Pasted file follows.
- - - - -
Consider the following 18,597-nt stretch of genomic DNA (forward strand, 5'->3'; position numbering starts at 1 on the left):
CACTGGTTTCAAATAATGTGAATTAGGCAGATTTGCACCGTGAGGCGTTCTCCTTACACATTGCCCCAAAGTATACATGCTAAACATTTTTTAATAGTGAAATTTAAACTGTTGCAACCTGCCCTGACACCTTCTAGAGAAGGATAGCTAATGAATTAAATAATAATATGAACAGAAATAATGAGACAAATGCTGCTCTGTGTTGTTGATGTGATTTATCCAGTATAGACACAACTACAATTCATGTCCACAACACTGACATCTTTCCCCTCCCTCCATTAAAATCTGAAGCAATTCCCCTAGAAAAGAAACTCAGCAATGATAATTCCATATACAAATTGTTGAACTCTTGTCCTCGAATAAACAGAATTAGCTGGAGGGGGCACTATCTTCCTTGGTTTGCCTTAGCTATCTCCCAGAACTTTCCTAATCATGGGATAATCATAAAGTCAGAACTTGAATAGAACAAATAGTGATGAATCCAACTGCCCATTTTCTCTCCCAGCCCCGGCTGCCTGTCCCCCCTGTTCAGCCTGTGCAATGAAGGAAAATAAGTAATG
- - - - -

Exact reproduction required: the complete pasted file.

Consider the following 18,597-nt stretch of genomic DNA (forward strand, 5'->3'; position numbering starts at 1 on the left):
CACTGGTTTCAAATAATGTGAATTAGGCAGATTTGCACCGTGAGGCGTTCTCCTTACACATTGCCCCAAAGTATACATGCTAAACATTTTTTAATAGTGAAATTTAAACTGTTGCAACCTGCCCTGACACCTTCTAGAGAAGGATAGCTAATGAATTAAATAATAATATGAACAGAAATAATGAGACAAATGCTGCTCTGTGTTGTTGATGTGATTTATCCAGTATAGACACAACTACAATTCATGTCCACAACACTGACATCTTTCCCCTCCCTCCATTAAAATCTGAAGCAATTCCCCTAGAAAAGAAACTCAGCAATGATAATTCCATATACAAATTGTTGAACTCTTGTCCTCGAATAAACAGAATTAGCTGGAGGGGGCACTATCTTCCTTGGTTTGCCTTAGCTATCTCCCAGAACTTTCCTAATCATGGGATAATCATAAAGTCAGAACTTGAATAGAACAAATAGTGATGAATCCAACTGCCCATTTTCTCTCCCAGCCCCGGCTGCCTGTCCCCCCTGTTCAGCCTGTGCAATGAAGGAAAATAAGTAATG